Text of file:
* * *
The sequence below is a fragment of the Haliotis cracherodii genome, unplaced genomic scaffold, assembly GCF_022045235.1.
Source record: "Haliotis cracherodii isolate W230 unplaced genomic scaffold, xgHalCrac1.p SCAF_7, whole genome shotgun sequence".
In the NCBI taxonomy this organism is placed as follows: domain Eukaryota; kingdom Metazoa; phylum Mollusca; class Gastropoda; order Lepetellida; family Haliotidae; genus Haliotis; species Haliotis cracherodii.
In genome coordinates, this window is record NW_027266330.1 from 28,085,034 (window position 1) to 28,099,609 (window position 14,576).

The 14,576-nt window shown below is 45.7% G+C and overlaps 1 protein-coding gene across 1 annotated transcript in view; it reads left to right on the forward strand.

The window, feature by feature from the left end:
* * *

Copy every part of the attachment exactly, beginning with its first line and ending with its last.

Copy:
The sequence below is a fragment of the Haliotis cracherodii genome, unplaced genomic scaffold, assembly GCF_022045235.1.
Source record: "Haliotis cracherodii isolate W230 unplaced genomic scaffold, xgHalCrac1.p SCAF_7, whole genome shotgun sequence".
In the NCBI taxonomy this organism is placed as follows: domain Eukaryota; kingdom Metazoa; phylum Mollusca; class Gastropoda; order Lepetellida; family Haliotidae; genus Haliotis; species Haliotis cracherodii.
In genome coordinates, this window is record NW_027266330.1 from 28,085,034 (window position 1) to 28,099,609 (window position 14,576).

The 14,576-nt window shown below is 45.7% G+C and overlaps 1 protein-coding gene across 1 annotated transcript in view; it reads left to right on the forward strand.

The window, feature by feature from the left end: